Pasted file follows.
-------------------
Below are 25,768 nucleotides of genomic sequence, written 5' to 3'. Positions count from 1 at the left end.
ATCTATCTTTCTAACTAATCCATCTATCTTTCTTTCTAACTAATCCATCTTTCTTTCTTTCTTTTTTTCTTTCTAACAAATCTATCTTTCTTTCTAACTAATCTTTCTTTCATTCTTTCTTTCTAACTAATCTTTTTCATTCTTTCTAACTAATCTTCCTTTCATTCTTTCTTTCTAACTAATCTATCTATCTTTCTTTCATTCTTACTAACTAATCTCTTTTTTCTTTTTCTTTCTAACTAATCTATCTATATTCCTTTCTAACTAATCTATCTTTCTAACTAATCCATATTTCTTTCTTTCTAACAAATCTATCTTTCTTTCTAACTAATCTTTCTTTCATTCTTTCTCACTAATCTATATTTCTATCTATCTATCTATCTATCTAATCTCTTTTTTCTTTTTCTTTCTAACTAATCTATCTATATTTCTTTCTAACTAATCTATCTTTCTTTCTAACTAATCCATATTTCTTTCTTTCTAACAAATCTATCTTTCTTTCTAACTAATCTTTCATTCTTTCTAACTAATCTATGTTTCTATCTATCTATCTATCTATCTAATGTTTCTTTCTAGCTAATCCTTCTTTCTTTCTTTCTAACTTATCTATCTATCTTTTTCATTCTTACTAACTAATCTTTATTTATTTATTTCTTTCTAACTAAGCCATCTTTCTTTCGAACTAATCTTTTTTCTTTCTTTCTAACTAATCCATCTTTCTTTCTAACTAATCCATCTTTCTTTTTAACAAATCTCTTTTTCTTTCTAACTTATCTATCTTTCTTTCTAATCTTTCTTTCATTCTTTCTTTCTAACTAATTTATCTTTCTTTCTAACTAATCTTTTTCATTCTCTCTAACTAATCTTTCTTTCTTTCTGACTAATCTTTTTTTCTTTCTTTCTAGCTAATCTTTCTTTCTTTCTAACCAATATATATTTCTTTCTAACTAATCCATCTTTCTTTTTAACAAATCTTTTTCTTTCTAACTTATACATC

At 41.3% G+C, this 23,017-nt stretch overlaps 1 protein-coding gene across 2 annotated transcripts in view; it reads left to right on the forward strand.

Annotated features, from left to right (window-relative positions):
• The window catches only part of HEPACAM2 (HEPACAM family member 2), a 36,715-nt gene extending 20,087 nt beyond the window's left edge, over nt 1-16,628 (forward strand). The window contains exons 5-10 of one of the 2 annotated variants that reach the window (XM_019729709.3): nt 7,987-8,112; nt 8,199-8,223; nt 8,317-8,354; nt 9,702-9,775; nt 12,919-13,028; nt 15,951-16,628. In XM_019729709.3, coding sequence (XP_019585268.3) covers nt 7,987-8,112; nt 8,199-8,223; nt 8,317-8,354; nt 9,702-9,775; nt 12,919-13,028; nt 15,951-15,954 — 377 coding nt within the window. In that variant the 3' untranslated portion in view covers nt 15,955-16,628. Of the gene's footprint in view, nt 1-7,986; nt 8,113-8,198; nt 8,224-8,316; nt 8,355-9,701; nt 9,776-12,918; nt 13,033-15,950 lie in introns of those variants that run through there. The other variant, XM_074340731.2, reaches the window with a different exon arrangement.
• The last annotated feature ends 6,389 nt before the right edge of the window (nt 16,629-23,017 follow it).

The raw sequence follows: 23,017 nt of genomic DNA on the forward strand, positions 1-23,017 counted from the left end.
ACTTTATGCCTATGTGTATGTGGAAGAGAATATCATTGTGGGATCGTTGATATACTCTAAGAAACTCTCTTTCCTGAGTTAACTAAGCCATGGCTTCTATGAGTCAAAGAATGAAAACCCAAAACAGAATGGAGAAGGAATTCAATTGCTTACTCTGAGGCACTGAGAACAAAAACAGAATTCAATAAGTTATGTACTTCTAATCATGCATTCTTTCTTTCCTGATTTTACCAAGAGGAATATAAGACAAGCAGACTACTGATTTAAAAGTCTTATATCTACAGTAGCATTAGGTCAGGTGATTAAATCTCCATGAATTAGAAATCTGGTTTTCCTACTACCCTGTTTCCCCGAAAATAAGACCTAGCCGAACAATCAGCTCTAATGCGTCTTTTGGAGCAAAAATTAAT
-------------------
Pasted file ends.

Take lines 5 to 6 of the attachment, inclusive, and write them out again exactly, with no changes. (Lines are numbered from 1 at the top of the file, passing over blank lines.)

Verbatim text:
• The window catches only part of HEPACAM2 (HEPACAM family member 2), a 36,715-nt gene extending 20,087 nt beyond the window's left edge, over nt 1-16,628 (forward strand). The window contains exons 5-10 of one of the 2 annotated variants that reach the window (XM_019729709.3): nt 7,987-8,112; nt 8,199-8,223; nt 8,317-8,354; nt 9,702-9,775; nt 12,919-13,028; nt 15,951-16,628. In XM_019729709.3, coding sequence (XP_019585268.3) covers nt 7,987-8,112; nt 8,199-8,223; nt 8,317-8,354; nt 9,702-9,775; nt 12,919-13,028; nt 15,951-15,954 — 377 coding nt within the window. In that variant the 3' untranslated portion in view covers nt 15,955-16,628. Of the gene's footprint in view, nt 1-7,986; nt 8,113-8,198; nt 8,224-8,316; nt 8,355-9,701; nt 9,776-12,918; nt 13,033-15,950 lie in introns of those variants that run through there. The other variant, XM_074340731.2, reaches the window with a different exon arrangement.
• The last annotated feature ends 6,389 nt before the right edge of the window (nt 16,629-23,017 follow it).